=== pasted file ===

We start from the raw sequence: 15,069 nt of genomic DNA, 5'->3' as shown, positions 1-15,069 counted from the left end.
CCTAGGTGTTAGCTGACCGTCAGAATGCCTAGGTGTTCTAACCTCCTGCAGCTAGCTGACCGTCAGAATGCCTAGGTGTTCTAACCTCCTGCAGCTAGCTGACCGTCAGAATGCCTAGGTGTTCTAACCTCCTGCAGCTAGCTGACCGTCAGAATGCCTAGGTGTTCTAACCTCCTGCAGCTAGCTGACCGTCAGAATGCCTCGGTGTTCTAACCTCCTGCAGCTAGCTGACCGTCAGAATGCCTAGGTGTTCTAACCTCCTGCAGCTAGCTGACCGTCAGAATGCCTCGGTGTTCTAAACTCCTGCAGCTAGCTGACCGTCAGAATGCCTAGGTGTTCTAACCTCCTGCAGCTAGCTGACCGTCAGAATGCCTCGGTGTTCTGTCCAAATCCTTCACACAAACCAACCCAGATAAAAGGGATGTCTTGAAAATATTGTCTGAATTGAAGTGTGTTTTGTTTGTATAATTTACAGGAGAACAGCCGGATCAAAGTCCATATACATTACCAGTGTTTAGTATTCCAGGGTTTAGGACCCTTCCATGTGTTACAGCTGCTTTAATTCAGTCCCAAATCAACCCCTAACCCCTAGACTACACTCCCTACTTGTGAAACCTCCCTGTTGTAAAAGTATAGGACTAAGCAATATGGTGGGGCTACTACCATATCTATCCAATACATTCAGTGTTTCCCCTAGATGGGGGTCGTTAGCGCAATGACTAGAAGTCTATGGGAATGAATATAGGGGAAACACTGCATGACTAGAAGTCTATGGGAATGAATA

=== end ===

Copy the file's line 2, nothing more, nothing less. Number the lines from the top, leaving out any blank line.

CCTAGGTGTTAGCTGACCGTCAGAATGCCTAGGTGTTCTAACCTCCTGCAGCTAGCTGACCGTCAGAATGCCTAGGTGTTCTAACCTCCTGCAGCTAGCTGACCGTCAGAATGCCTAGGTGTTCTAACCTCCTGCAGCTAGCTGACCGTCAGAATGCCTAGGTGTTCTAACCTCCTGCAGCTAGCTGACCGTCAGAATGCCTCGGTGTTCTAACCTCCTGCAGCTAGCTGACCGTCAGAATGCCTAGGTGTTCTAACCTCCTGCAGCTAGCTGACCGTCAGAATGCCTCGGTGTTCTAAACTCCTGCAGCTAGCTGACCGTCAGAATGCCTAGGTGTTCTAACCTCCTGCAGCTAGCTGACCGTCAGAATGCCTCGGTGTTCTGTCCAAATCCTTCACACAAACCAACCCAGATAAAAGGGATGTCTTGAAAATATTGTCTGAATTGAAGTGTGTTTTGTTTGTATAATTTACAGGAGAACAGCCGGATCAAAGTCCATATACATTACCAGTGTTTAGTATTCCAGGGTTTAGGACCCTTCCATGTGTTACAGCTGCTTTAATTCAGTCCCAAATCAACCCCTAACCCCTAGACTACACTCCCTACTTGTGAAACCTCCCTGTTGTAAAAGTATAGGACTAAGCAATATGGTGGGGCTACTACCATATCTATCCAATACATTCAGTGTTTCCCCTAGATGGGGGTCGTTAGCGCAATGACTAGAAGTCTATGGGAATGAATATAGGGGAAACACTGCATGACTAGAAGTCTATGGGAATGAATA